“More capital!” implore keepers of the Dow. $700 billion should do. No, toss in 150 more to prop up that idol, 200 for the one down on Main Street.

Be not deceived. We've rendered such sacrifice before. In the 1980s, the savings and loan industry failed, and we the people poured our sustenance into it. Behold! Wall Street recovered, then faltered. For a time leaders suggested feeding Social Security and perhaps, one day, all such safety-nets to Wall Street.

Yes, feed the mighty Dow your pensions.

Yes, feed it Medicaid.

Yes, let's have another war-there's a trillion we can feed Westinghouse and Boeing and General Electric and other makers of armaments. There's how we'll restore Halliburton and the Carlyle Group and other entities in which Bushes, Bakers, bin Ladens and others lay money on the bet that wars they insist we fund continue to pay dividends.

And so it goes.

Hear the people chant, “Drill here! Drill now!” Drill anywhere at all!

Yet deep ecologists tell us the wealth of nations is founded on drawing down deposits of natural energy placed in this earth by the sun over billions of years. In this, “the last syllable of recorded time,” to quote Shakespeare, we're drawing those deposits down, turning them into money and ruinous greenhouse gases.

England stripped her landscape of most primordial forests in a couple of centuries and then turned to coal, mostly in the 19th century. Then, along with America, Germany and many other countries, she discovered the power of oil, bestowing prosperity on millions, yet contributing to wars around the world. It's been little noted that Japan bombed Pearl Harbor in part because of our oil embargo against that country.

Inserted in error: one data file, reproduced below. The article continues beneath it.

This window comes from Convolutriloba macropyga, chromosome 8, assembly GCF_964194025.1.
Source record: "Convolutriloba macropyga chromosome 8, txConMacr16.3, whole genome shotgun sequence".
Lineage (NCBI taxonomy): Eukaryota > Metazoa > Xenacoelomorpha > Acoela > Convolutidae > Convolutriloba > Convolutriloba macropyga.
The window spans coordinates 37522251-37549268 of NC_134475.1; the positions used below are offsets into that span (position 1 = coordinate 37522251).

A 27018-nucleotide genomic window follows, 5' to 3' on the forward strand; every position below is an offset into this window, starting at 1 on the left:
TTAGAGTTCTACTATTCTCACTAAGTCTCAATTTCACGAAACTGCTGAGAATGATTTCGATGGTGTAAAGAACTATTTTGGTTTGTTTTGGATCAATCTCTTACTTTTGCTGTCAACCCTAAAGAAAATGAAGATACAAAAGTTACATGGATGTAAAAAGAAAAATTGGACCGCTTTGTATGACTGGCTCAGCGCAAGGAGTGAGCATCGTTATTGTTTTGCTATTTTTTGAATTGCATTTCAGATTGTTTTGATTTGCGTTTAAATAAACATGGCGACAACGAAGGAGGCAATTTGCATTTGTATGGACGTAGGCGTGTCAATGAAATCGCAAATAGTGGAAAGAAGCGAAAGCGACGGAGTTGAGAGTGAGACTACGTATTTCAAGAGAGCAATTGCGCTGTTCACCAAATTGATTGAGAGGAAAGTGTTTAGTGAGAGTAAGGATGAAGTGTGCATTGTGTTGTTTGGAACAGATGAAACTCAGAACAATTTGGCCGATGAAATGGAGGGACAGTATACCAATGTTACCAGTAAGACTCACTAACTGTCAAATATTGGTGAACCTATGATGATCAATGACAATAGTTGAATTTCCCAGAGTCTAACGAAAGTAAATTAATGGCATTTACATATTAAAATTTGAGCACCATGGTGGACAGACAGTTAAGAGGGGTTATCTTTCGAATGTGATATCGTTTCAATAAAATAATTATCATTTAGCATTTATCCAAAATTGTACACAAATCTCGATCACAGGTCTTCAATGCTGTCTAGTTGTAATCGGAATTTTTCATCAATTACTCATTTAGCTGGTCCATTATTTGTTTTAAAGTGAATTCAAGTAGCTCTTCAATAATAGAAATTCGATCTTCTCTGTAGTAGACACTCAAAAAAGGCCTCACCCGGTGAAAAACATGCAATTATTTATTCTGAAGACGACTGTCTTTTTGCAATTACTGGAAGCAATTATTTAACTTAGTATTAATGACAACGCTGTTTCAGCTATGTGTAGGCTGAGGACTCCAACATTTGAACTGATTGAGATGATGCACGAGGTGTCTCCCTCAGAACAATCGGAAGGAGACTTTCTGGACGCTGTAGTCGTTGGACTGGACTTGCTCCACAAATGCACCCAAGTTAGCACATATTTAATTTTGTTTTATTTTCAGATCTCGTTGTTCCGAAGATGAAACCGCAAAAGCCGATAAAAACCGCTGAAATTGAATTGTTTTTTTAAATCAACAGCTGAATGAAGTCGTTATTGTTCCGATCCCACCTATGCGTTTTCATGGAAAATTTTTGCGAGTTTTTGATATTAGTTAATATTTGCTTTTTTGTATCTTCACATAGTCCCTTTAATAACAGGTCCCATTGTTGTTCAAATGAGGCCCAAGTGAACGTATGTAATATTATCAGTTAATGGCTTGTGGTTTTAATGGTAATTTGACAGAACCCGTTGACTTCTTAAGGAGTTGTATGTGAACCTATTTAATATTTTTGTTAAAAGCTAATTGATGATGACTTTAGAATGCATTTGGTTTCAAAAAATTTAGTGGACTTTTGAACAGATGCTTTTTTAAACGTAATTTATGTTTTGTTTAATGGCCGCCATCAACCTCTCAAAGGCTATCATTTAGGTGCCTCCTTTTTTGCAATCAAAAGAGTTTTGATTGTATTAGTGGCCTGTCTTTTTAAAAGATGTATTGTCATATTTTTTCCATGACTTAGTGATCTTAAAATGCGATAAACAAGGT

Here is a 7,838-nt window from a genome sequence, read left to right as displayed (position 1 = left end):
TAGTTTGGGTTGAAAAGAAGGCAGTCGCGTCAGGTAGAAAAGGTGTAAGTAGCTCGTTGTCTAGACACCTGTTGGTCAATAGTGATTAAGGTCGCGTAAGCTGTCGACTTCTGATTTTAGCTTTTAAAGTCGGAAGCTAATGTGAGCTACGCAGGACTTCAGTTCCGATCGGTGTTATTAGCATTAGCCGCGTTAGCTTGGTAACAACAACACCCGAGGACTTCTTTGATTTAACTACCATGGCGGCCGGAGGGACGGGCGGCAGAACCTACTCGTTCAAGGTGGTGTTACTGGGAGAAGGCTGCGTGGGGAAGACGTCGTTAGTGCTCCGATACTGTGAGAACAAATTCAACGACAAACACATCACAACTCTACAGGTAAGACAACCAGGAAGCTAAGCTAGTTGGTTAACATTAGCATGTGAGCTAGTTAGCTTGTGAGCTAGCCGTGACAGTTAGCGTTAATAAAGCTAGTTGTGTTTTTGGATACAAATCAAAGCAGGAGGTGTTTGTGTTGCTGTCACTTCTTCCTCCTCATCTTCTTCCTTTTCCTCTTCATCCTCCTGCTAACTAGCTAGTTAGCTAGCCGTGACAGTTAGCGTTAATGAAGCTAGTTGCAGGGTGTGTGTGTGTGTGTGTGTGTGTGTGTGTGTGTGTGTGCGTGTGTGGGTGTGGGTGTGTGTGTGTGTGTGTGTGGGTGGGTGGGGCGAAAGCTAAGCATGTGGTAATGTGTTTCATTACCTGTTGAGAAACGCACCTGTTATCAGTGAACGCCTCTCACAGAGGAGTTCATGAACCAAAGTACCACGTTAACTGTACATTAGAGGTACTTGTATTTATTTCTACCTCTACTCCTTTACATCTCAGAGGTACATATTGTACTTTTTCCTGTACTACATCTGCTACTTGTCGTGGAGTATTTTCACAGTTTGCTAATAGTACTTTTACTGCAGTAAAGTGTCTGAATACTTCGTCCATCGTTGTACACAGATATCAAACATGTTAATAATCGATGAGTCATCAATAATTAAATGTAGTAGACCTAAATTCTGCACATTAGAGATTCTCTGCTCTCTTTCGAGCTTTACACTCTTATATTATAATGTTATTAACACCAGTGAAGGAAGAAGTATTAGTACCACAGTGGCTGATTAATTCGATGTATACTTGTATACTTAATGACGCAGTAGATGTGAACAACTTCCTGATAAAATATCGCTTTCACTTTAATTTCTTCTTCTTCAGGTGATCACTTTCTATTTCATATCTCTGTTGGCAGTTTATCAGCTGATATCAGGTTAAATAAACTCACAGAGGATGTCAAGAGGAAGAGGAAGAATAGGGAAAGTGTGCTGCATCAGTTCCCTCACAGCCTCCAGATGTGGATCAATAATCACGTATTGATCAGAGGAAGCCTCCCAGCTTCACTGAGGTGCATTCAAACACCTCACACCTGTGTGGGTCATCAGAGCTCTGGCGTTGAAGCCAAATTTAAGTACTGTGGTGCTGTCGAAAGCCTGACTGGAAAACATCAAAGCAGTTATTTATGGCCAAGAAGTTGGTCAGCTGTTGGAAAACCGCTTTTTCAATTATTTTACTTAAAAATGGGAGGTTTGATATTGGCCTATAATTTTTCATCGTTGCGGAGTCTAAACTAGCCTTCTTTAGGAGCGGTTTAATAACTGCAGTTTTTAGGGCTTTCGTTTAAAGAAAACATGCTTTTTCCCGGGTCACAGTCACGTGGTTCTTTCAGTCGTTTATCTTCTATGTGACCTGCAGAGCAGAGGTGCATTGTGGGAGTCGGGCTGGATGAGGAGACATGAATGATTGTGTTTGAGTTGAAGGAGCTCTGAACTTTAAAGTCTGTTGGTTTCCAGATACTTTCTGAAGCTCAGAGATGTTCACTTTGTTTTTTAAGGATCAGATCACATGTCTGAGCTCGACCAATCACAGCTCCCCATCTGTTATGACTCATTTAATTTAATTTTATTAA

Beginning some thirty years ago, Carl Sagan, J. E. Lovelock and other scientists began warning that burning fossil fuels would result in a greenhouse effect. Yet the same faith-based “conservatives” who ignored the need to conserve, applauded as Ronald Reagan stripped solar panels from the White House and clean energy incentives from the national budget. Now hear the pathetic chants from their benighted tribe:

“Drill here! Drill now!”

And so such chants resound. Death to terrorists. Build more bombs. More ships. More planes. Support the Troops! They'll keep us safe.

In the next fiscal year we'll throw nearly a trillion dollars at the military, counting supplemental funding for Iraq and Afghanistan. That's more than the rest of the world combined will spend on all things military. Some among those nations have signaled they'll raise their spending in response, prompting a cry for still more from us. And so the military feedback loop spirals onward, mesmerizing the faithful.

Few pause amid the clamor to consider truths that might set us free.

Here's one: For the cost of one cruise missile or one aerial drone, we could build 80 schools in Pakistan and Afghanistan, whence terror springs. Yet we feed the god of cruise missiles while starving the benign spirit of education.

Here's another: Osama bin Laden told the world why he launched a jihad that most people agree included the terror of 9/11. It was because the feet of infidels trod sacred ground. Osama mostly won. We withdrew from Saudi Arabia as he and the house of Saud demanded. We linger in Iraq, oblivious that our presence recruits more terrorists for the likes of bin Laden.

Here's one more: Clean energy cannot compete against Big Oil and Big Coal unless nurtured, yet the President and Congress spent the last eight years giving tax breaks to gas companies, while mostly ignoring wind, solar, geothermal and other sources.

On Easter Island, the stones stand looking, silent as voices of the faithful who built them so many years ago.